Pathogenic EHEC bacteria have recently caused widespread illness in Germany and Europe and this has created huge uncertainty for consumers. The latest reports point the ﬁnger at the seeds of bean shoots as possibly being the source of the EHEC bacteria contamination.
A germ-free seed product from the Fraunhofer FEP sterilization process
© Fraunhofer FEP
The Fraunhofer Institute for Electron Beam and Plasma Technology FEP in Dresden has for some years had a proven technology for effectively rendering pathogens such as bacteria and fungi on seeds harmless.
The process utilizes low-energy electrons to kill germs. The special conﬁguration of the equipment means that the seeds are separated and that the electrons can bombard the seeds from all sides. The electrons only act on and in the seed coat, and the ability of the seeds to germinate and the DNA of the seeds are not adversely affected. A special quality monitoring system safeguards and manages the quality of the seed treatment, ensuring the maximum effect for optimum plant tolerance. As the treatment involves solely a physical process, the harmful organisms cannot develop resistance as can occur when antibiotics are used. In addition, there is no use of chemicals and so the environment and the health of users are not impacted.
In Germany the effectiveness of electron treatment on many types of cereal seeds and against various pathogens (including pseudomonas bacteria) has been demonstrated. Many years of collaborative work with the Julius-Kühn-Institute have conﬁ rmed that the electron treatment of seeds is suitable for different cultivation conditions. Besides the Julius-Kühn-Institute, the European and Mediterranean Plant Protection Organization (EPPO) also recommends the seed sterilization process using electrons for both conventional and organic agriculture. A mobile system for seed treatment using electrons is already available. This has an hourly seed throughput of up to 30 metric tons. Up until now some 4000 to 5000 metric tons of seed per year have been processed in Germany using this technology and subsequently cultivated in conventional and organic agriculture. This has predominantly concerned cereal seeds (wheat, barley, oats), and also seeds from rape, leguminous plants, and vegetables. Frank-Holm Rögner, head of the Electron Beam Processes business unit at the Fraunhofer FEP, stresses: “The electron treatment of seeds is an advanced technology and is already available in Saxony. Expansion of the technology to the sterilization of foods is certainly feasible from a technological point of view.” The treatment of foods with accelerated electrons is currently not permitted in Germany. An ongoing study by the EU has, however, shown that accelerated electrons have no adverse effects on the properties of foods compared to foods sterilized using conventional methods.Scientiﬁc contact:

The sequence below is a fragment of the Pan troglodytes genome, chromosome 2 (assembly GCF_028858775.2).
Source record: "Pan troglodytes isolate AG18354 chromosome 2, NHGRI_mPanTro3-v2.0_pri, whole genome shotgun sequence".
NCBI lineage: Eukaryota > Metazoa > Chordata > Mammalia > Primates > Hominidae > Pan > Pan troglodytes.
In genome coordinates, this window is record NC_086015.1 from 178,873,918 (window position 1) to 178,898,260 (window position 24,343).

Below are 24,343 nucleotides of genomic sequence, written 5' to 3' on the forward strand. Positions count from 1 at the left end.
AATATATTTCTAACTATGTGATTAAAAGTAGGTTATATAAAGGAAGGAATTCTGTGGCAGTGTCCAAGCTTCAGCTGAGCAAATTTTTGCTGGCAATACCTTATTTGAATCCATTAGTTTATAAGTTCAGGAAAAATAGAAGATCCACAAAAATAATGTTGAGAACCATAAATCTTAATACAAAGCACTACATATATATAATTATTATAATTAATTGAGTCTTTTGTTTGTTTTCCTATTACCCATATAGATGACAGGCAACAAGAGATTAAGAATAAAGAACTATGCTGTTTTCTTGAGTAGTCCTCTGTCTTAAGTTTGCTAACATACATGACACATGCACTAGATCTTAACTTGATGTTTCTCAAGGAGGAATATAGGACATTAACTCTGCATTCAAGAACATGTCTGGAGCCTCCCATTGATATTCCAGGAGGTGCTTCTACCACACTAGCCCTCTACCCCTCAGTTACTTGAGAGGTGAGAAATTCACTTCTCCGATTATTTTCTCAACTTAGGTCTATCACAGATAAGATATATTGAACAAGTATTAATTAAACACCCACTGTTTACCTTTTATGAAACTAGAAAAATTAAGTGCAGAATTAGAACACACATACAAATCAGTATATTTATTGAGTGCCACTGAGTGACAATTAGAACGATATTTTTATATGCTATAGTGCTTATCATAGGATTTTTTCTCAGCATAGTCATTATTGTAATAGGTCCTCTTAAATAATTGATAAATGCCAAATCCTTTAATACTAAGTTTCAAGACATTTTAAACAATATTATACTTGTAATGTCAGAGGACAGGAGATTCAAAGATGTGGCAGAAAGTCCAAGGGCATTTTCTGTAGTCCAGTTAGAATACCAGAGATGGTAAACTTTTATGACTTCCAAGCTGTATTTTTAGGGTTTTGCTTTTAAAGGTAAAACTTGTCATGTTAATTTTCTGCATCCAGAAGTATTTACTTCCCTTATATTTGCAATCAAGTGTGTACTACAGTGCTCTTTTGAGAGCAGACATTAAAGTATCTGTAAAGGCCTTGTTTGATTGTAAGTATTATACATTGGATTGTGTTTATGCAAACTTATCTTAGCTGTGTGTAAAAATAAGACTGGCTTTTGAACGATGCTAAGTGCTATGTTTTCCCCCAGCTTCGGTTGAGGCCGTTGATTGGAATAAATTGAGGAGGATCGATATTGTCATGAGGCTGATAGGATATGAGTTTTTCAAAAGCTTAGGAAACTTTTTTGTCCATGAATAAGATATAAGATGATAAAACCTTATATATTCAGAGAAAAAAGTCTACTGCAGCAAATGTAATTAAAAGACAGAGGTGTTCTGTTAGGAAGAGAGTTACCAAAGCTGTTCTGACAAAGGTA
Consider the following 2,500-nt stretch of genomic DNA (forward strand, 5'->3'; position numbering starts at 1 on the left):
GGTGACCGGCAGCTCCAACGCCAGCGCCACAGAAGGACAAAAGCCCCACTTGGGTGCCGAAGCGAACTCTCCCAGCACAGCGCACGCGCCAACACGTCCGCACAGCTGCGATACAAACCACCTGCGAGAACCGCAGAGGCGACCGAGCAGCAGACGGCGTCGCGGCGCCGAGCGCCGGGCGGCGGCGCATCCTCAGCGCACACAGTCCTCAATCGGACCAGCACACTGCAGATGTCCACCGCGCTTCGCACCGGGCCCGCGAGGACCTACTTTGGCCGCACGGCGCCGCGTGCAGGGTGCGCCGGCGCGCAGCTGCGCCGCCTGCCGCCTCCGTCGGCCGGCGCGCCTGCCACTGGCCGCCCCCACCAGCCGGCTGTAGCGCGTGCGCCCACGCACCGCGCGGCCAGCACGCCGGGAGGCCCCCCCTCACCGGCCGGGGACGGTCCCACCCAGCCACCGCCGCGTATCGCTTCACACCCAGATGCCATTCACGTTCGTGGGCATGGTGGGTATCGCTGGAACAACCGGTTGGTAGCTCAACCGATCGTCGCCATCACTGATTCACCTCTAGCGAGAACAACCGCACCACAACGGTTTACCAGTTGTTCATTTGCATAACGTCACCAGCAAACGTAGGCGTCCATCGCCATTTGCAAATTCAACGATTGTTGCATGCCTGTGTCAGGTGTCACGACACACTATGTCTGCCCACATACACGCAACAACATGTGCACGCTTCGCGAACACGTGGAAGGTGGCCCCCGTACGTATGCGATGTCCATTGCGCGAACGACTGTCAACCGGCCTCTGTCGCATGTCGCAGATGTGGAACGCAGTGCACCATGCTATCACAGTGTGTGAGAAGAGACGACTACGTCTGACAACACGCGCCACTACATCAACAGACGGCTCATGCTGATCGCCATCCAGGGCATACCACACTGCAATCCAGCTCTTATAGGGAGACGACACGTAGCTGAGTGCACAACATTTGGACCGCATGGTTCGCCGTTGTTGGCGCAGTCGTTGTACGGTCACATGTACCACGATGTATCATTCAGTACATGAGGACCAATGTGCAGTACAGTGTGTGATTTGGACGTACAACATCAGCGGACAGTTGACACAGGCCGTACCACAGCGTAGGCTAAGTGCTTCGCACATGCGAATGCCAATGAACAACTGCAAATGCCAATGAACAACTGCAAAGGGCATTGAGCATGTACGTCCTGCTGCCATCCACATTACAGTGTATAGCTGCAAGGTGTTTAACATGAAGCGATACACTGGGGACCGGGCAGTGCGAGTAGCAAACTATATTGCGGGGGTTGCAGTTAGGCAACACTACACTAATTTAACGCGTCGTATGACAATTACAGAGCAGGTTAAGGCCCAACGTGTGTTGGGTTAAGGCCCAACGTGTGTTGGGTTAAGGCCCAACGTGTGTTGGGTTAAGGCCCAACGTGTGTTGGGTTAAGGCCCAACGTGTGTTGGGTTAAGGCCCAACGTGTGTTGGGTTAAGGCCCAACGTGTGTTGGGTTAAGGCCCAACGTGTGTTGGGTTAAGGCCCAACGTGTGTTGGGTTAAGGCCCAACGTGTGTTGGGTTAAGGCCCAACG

Annett Arnold | Fraunhofer-Institut
Water forms 'spine of hydration' around DNA, group finds
26.05.2017 | Cornell University
How herpesviruses win the footrace against the immune system
26.05.2017 | Helmholtz-Zentrum für Infektionsforschung
Staphylococcus aureus is a feared pathogen (MRSA, multi-resistant S. aureus) due to frequent resistances against many antibiotics, especially in hospital infections. Researchers at the Paul-Ehrlich-Institut have identified immunological processes that prevent a successful immune response directed against the pathogenic agent. The delivery of bacterial proteins with RNA adjuvant or messenger RNA (mRNA) into immune cells allows the re-direction of the immune response towards an active defense against S. aureus. This could be of significant importance for the development of an effective vaccine. PLOS Pathogens has published these research results online on 25 May 2017.
Staphylococcus aureus (S. aureus) is a bacterium that colonizes by far more than half of the skin and the mucosa of adults, usually without causing infections....
Physicists from the University of Würzburg are capable of generating identical looking single light particles at the push of a button. Two new studies now demonstrate the potential this method holds.
The quantum computer has fuelled the imagination of scientists for decades: It is based on fundamentally different phenomena than a conventional computer....
An international team of physicists has monitored the scattering behaviour of electrons in a non-conducting material in real-time. Their insights could be beneficial for radiotherapy.
We can refer to electrons in non-conducting materials as ‘sluggish’. Typically, they remain fixed in a location, deep inside an atomic composite. It is hence...
Two-dimensional magnetic structures are regarded as a promising material for new types of data storage, since the magnetic properties of individual molecular building blocks can be investigated and modified. For the first time, researchers have now produced a wafer-thin ferrimagnet, in which molecules with different magnetic centers arrange themselves on a gold surface to form a checkerboard pattern. Scientists at the Swiss Nanoscience Institute at the University of Basel and the Paul Scherrer Institute published their findings in the journal Nature Communications.
Ferrimagnets are composed of two centers which are magnetized at different strengths and point in opposing directions. Two-dimensional, quasi-flat ferrimagnets...
An Australian-Chinese research team has created the world's thinnest hologram, paving the way towards the integration of 3D holography into everyday...
24.05.2017 | Event News
23.05.2017 | Event News
22.05.2017 | Event News
26.05.2017 | Life Sciences
26.05.2017 | Life Sciences
26.05.2017 | Physics and Astronomy